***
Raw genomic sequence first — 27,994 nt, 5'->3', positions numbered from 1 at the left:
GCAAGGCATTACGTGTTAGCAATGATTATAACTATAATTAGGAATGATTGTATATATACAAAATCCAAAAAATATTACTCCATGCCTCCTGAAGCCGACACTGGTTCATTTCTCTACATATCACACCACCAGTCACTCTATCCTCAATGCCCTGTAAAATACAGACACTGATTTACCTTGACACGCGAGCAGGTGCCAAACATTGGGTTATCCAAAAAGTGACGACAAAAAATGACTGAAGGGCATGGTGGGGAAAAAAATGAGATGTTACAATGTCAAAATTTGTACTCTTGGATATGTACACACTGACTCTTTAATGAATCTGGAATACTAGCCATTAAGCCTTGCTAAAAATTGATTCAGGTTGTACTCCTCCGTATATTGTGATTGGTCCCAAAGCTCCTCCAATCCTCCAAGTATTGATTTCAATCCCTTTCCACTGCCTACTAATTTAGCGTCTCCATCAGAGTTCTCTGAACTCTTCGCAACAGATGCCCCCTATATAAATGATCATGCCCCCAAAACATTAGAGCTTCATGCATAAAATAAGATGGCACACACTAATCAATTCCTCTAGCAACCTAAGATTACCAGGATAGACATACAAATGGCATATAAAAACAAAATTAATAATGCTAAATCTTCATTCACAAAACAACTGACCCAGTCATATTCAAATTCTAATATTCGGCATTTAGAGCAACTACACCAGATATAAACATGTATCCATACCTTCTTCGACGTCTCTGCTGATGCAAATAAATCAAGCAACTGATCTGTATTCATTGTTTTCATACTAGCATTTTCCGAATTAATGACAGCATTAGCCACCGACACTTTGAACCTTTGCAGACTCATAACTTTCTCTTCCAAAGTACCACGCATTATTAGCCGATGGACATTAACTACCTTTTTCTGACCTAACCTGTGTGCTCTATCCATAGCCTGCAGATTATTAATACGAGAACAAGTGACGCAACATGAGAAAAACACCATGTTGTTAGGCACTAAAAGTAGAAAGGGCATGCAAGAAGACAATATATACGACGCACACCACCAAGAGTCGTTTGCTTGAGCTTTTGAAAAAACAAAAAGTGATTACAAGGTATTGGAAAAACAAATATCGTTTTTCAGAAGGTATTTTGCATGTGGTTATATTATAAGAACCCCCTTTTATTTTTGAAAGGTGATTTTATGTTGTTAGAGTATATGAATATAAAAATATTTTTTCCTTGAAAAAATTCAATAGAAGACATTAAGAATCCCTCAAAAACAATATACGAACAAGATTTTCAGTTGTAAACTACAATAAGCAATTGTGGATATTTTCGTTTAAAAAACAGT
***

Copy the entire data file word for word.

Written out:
Raw genomic sequence first — 27,994 nt, 5'->3', positions numbered from 1 at the left:
GCAAGGCATTACGTGTTAGCAATGATTATAACTATAATTAGGAATGATTGTATATATACAAAATCCAAAAAATATTACTCCATGCCTCCTGAAGCCGACACTGGTTCATTTCTCTACATATCACACCACCAGTCACTCTATCCTCAATGCCCTGTAAAATACAGACACTGATTTACCTTGACACGCGAGCAGGTGCCAAACATTGGGTTATCCAAAAAGTGACGACAAAAAATGACTGAAGGGCATGGTGGGGAAAAAAATGAGATGTTACAATGTCAAAATTTGTACTCTTGGATATGTACACACTGACTCTTTAATGAATCTGGAATACTAGCCATTAAGCCTTGCTAAAAATTGATTCAGGTTGTACTCCTCCGTATATTGTGATTGGTCCCAAAGCTCCTCCAATCCTCCAAGTATTGATTTCAATCCCTTTCCACTGCCTACTAATTTAGCGTCTCCATCAGAGTTCTCTGAACTCTTCGCAACAGATGCCCCCTATATAAATGATCATGCCCCCAAAACATTAGAGCTTCATGCATAAAATAAGATGGCACACACTAATCAATTCCTCTAGCAACCTAAGATTACCAGGATAGACATACAAATGGCATATAAAAACAAAATTAATAATGCTAAATCTTCATTCACAAAACAACTGACCCAGTCATATTCAAATTCTAATATTCGGCATTTAGAGCAACTACACCAGATATAAACATGTATCCATACCTTCTTCGACGTCTCTGCTGATGCAAATAAATCAAGCAACTGATCTGTATTCATTGTTTTCATACTAGCATTTTCCGAATTAATGACAGCATTAGCCACCGACACTTTGAACCTTTGCAGACTCATAACTTTCTCTTCCAAAGTACCACGCATTATTAGCCGATGGACATTAACTACCTTTTTCTGACCTAACCTGTGTGCTCTATCCATAGCCTGCAGATTATTAATACGAGAACAAGTGACGCAACATGAGAAAAACACCATGTTGTTAGGCACTAAAAGTAGAAAGGGCATGCAAGAAGACAATATATACGACGCACACCACCAAGAGTCGTTTGCTTGAGCTTTTGAAAAAACAAAAAGTGATTACAAGGTATTGGAAAAACAAATATCGTTTTTCAGAAGGTATTTTGCATGTGGTTATATTATAAGAACCCCCTTTTATTTTTGAAAGGTGATTTTATGTTGTTAGAGTATATGAATATAAAAATATTTTTTCCTTGAAAAAATTCAATAGAAGACATTAAGAATCCCTCAAAAACAATATACGAACAAGATTTTCAGTTGTAAACTACAATAAGCAATTGTGGATATTTTCGTTTAAAAAACAGT